Fall of Cybertron also tosses in the expected multiplayer mode, similar to what we saw in War for Cybertron, and the Dark of the Moon movie tie-in game. Multiplayer is divided up into four modes, three of which tread familiar ground like Team Deathmatch, Capture the Flag, Conquest (think King of the Hill). The fourth mode is a little more unique, dubbed Head Hunter, which has you killing enemies and then returning dropped orbs to a central location to score points for your team.
Map variety is decent enough, with the ability to vote between a couple maps which have become pretty standard for third person and first person shooters. My only real complaint is that some of the maps feel a bit too big for the amount of players involved, with certain maps involving large stretches devoid of player contact. Obviously vehicle mode helps to alleviate some of the downtime, but it often feels like it takes too much time to get back into the fight.
One big feature in multiplayer mode is the customization option for your given robot. The Transformers are divided up into four classes, like Scientist, Destroyer and so on, which dictate their overall size and weapons they can use. Weapons have upgrades that are unlocked by gaining levels, along with some limited perks to outfit each class with. There are multiple slots for each class, so you can customize loadouts a bit, but the slots also need to be unlocked by gaining levels for each class through play.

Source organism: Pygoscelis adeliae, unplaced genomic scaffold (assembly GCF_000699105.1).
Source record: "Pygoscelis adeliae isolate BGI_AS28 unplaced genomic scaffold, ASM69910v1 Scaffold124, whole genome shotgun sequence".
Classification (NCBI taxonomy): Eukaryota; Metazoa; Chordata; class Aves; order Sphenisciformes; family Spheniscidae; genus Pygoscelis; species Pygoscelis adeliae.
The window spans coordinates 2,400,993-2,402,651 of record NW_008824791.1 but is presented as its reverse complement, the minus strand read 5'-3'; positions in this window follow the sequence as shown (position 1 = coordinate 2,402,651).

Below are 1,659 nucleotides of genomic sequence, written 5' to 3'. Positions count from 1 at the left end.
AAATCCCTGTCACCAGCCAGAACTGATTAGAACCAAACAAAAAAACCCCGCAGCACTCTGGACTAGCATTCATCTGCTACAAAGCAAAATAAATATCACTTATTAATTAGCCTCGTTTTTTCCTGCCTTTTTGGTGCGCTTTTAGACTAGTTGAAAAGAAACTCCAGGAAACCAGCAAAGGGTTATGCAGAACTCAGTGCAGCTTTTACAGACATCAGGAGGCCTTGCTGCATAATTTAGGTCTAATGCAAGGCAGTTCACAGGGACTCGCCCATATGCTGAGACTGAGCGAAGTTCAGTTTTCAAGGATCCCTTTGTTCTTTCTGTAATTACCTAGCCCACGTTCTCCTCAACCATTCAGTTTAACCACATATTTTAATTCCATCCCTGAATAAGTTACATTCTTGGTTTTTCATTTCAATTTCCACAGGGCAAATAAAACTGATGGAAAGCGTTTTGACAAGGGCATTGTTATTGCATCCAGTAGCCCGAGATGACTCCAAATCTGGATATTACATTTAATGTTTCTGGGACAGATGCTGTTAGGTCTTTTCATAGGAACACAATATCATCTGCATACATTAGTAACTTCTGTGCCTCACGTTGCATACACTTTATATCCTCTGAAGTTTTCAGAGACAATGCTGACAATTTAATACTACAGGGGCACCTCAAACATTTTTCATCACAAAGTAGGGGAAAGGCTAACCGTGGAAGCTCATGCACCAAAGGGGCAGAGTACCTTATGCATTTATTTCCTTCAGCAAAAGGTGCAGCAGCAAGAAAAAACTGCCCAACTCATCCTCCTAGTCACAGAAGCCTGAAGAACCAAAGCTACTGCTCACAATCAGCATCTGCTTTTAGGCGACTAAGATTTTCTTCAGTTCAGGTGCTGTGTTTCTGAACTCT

There are some hefty customization options when it comes to creating the actual look of your Transformer as well, with different parts that are interchangeable and a fair number of paint scheme combinations to help you stand out from the pack, along with a metallic sheen slider to adjust. I appreciate the number of options given to make your character feel unique, and it’s fun to toy around with in between matches.
The actual online play feels pretty solid too, with little in the way of lag or technical issues. I did encounter an occasional problem, like all players not loading into the match from the lobby, which led to a weird one on one encounter for about 10 minutes or so, but overall the launch seems to be pretty smooth.
As I mentioned at the top of the review, coming from someone who wasn’t a massive fan of the first Transformers game that High Moon put out, I’m having an absolute blast with this one. Fall of Cybertron feels like an actual love letter to the series, and puts the right amount of emphasis on individual characters and their traits and mixes that with levels that make use of those particular skills and abilities. It’s just a real joy to play, and I’m glad to have in my hands an actual, fun Transformers experience in video game form.
Transformers: Fall of Cybertron transports you to the final days of the planet Cybertron where you will experience the darkest hours of the apocalyptic war between the Autobots and Decepticons.